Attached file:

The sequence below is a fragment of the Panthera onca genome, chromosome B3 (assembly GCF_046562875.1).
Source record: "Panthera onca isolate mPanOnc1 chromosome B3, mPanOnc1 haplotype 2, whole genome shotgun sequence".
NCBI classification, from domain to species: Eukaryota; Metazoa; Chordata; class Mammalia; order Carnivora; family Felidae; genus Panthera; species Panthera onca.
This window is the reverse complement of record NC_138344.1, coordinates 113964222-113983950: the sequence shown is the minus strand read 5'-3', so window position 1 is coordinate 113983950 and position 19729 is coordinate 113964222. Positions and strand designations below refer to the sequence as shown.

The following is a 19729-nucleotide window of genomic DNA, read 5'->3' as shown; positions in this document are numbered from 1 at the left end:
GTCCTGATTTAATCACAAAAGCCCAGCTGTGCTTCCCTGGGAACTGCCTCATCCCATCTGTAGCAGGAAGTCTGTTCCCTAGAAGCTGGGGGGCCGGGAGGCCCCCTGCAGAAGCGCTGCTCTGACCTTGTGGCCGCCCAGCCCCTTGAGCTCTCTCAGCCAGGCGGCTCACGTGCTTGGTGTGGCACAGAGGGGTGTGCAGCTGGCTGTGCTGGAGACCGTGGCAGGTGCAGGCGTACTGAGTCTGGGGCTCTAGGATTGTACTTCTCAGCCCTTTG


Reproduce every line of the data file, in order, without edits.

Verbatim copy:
The sequence below is a fragment of the Panthera onca genome, chromosome B3 (assembly GCF_046562875.1).
Source record: "Panthera onca isolate mPanOnc1 chromosome B3, mPanOnc1 haplotype 2, whole genome shotgun sequence".
NCBI classification, from domain to species: Eukaryota; Metazoa; Chordata; class Mammalia; order Carnivora; family Felidae; genus Panthera; species Panthera onca.
This window is the reverse complement of record NC_138344.1, coordinates 113964222-113983950: the sequence shown is the minus strand read 5'-3', so window position 1 is coordinate 113983950 and position 19729 is coordinate 113964222. Positions and strand designations below refer to the sequence as shown.

The following is a 19729-nucleotide window of genomic DNA, read 5'->3' as shown; positions in this document are numbered from 1 at the left end:
GTCCTGATTTAATCACAAAAGCCCAGCTGTGCTTCCCTGGGAACTGCCTCATCCCATCTGTAGCAGGAAGTCTGTTCCCTAGAAGCTGGGGGGCCGGGAGGCCCCCTGCAGAAGCGCTGCTCTGACCTTGTGGCCGCCCAGCCCCTTGAGCTCTCTCAGCCAGGCGGCTCACGTGCTTGGTGTGGCACAGAGGGGTGTGCAGCTGGCTGTGCTGGAGACCGTGGCAGGTGCAGGCGTACTGAGTCTGGGGCTCTAGGATTGTACTTCTCAGCCCTTTG